Posters accusing Israel of being "a racist endeavor" appeared on bus stops in London a day after Britain’s opposition Labour Party voted to accept the international definition of anti-Semitism, but with a free speech clause on criticizing Israel.

A section of the full International Holocaust Remembrance Alliance, or IHRA, definition of anti-Semitism states that “denying the Jewish people their right to self-determination, e.g., by claiming that the existence of a State of Israel is a racist endeavor” is an anti-Semitic act. Labour had initially left this example, and three others, out of the definition it was going to approve earlier this summer.

London’s mayor on Thursday ordered the signs to be taken down. It is not clear who hung the signs though the London Palestine Action group posted photos of the bus stops on Twitter under the heading: “Created by ethnic cleansing; maintained by ethnic exclusion. Israel is a #racistendeavour.”

Transport for London told the London-based Jewish Chronicle through a spokesperson that the posters were “absolutely not authorized” by the public transportation authority or the advertising company. “It is fly posting and therefore an act of vandalism which we take extremely seriously. We have instructed our contractors to remove any of these posters found on our network immediately,” the spokesperson also said.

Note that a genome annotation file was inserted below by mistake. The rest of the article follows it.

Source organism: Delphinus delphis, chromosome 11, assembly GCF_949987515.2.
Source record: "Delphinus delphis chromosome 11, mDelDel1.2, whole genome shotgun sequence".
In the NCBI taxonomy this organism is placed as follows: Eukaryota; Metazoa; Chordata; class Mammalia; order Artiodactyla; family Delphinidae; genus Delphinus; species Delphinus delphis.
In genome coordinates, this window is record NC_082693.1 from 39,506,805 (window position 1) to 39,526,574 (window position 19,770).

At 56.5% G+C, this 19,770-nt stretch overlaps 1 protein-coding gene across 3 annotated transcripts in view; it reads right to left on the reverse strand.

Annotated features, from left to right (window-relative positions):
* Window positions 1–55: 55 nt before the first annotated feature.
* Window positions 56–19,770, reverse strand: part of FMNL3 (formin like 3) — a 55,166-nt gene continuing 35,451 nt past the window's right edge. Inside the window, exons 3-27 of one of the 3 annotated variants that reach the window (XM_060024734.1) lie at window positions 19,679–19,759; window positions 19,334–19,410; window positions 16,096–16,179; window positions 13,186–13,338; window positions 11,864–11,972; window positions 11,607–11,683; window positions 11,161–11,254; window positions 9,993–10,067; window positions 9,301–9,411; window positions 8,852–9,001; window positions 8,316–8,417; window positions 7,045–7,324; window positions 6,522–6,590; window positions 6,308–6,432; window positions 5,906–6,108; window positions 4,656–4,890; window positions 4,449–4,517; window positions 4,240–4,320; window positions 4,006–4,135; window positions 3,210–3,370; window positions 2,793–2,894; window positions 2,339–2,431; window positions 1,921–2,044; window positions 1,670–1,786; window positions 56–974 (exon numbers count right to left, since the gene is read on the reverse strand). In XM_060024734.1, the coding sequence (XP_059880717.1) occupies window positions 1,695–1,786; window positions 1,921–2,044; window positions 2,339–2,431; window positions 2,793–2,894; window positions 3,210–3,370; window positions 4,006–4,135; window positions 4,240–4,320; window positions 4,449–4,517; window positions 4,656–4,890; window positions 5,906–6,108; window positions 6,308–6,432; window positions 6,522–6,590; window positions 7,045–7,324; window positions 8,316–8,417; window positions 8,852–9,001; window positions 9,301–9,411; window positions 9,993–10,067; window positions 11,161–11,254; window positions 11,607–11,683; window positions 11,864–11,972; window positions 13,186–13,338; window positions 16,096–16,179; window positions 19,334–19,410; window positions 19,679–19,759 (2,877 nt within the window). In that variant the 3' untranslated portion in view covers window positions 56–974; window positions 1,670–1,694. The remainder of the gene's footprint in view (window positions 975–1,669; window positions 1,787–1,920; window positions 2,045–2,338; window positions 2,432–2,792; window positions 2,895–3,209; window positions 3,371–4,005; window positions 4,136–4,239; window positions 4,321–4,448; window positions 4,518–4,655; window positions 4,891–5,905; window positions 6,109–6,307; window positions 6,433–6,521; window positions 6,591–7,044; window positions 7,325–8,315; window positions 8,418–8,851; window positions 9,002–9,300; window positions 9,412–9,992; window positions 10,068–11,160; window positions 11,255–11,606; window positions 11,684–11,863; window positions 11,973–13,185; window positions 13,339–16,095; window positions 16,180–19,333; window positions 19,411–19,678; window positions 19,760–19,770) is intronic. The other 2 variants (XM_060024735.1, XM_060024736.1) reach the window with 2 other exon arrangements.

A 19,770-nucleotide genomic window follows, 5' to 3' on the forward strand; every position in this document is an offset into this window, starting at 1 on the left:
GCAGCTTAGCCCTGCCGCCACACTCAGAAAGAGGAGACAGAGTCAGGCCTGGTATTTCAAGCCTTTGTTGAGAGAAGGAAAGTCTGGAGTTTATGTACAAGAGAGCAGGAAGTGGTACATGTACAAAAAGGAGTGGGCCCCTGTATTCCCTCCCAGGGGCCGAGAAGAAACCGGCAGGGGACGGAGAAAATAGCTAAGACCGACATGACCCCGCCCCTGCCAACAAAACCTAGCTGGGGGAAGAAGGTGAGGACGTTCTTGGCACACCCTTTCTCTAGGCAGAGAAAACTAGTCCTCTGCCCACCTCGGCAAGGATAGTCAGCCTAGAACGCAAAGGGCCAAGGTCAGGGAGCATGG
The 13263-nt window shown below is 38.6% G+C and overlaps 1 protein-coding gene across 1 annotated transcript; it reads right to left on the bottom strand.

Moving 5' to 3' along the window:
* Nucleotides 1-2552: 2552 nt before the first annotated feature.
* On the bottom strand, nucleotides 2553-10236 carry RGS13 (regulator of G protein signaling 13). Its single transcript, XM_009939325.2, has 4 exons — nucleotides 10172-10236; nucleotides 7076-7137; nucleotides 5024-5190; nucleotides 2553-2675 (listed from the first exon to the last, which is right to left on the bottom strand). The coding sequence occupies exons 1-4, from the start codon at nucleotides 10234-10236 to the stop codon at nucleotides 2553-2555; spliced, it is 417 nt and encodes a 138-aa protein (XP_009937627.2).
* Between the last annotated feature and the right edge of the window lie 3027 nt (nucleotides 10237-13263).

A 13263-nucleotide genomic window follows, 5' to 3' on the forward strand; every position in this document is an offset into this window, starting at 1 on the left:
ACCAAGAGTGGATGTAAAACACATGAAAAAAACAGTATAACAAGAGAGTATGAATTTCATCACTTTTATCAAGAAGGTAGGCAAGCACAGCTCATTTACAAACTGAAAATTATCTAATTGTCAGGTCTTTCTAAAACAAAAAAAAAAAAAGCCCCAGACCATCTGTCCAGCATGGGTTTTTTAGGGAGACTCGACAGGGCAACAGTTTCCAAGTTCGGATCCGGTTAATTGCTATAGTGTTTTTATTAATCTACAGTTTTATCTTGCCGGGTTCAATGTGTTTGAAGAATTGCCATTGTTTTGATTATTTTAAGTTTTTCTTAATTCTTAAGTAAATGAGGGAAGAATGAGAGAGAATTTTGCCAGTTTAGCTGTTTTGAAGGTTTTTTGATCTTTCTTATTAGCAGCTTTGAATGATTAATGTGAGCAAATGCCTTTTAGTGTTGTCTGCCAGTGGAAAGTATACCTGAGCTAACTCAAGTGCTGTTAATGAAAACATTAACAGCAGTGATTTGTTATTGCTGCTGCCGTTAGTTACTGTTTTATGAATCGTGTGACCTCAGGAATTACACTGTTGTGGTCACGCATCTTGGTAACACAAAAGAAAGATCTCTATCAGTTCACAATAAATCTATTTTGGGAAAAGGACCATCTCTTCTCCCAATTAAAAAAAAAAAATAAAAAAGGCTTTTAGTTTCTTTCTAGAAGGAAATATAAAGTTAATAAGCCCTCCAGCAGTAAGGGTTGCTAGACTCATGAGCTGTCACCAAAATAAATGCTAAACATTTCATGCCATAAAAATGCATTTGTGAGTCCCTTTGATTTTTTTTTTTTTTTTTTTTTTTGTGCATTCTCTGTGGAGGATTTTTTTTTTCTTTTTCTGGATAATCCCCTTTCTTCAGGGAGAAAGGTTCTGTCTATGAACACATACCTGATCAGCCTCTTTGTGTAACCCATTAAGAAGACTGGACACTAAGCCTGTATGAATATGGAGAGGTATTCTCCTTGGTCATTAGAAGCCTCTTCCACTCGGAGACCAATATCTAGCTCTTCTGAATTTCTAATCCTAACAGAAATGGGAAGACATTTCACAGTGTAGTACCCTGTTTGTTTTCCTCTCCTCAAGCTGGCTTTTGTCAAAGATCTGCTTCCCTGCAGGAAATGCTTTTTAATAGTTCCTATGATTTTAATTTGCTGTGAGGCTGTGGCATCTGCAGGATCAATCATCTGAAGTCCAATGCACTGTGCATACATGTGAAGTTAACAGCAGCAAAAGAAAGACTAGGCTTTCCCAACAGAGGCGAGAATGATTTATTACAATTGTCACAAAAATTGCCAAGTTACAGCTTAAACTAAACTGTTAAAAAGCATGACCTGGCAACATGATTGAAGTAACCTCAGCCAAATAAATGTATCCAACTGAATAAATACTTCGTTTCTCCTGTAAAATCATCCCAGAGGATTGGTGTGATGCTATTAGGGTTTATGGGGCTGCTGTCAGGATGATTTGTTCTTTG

Meanwhile, a poll conducted for the Jewish Chronicle found that nearly 40 percent of British Jews would “seriously consider emigrating” if Labour Party leader Jeremy Corbyn became Prime Minister.

Over half of the British Jews surveyed between the ages of 35 and 54 responded that emigration is a serious consideration.

Some 51.77 percent of British Jews said they would not seriously consider leaving, and 9.7 percent responded that they do not know.

Former British chief rabbi, Lord Jonathan Sacks, in an interview with the BBC on Sunday warned that Jewish people are making plans to leave Britain over fears of an anti-Semitic backlash precipitated by Corbyn.

The polling company Survation interviewed some 710 Jews in Britain, out of a population of about 25,000, between August 12 and September 4.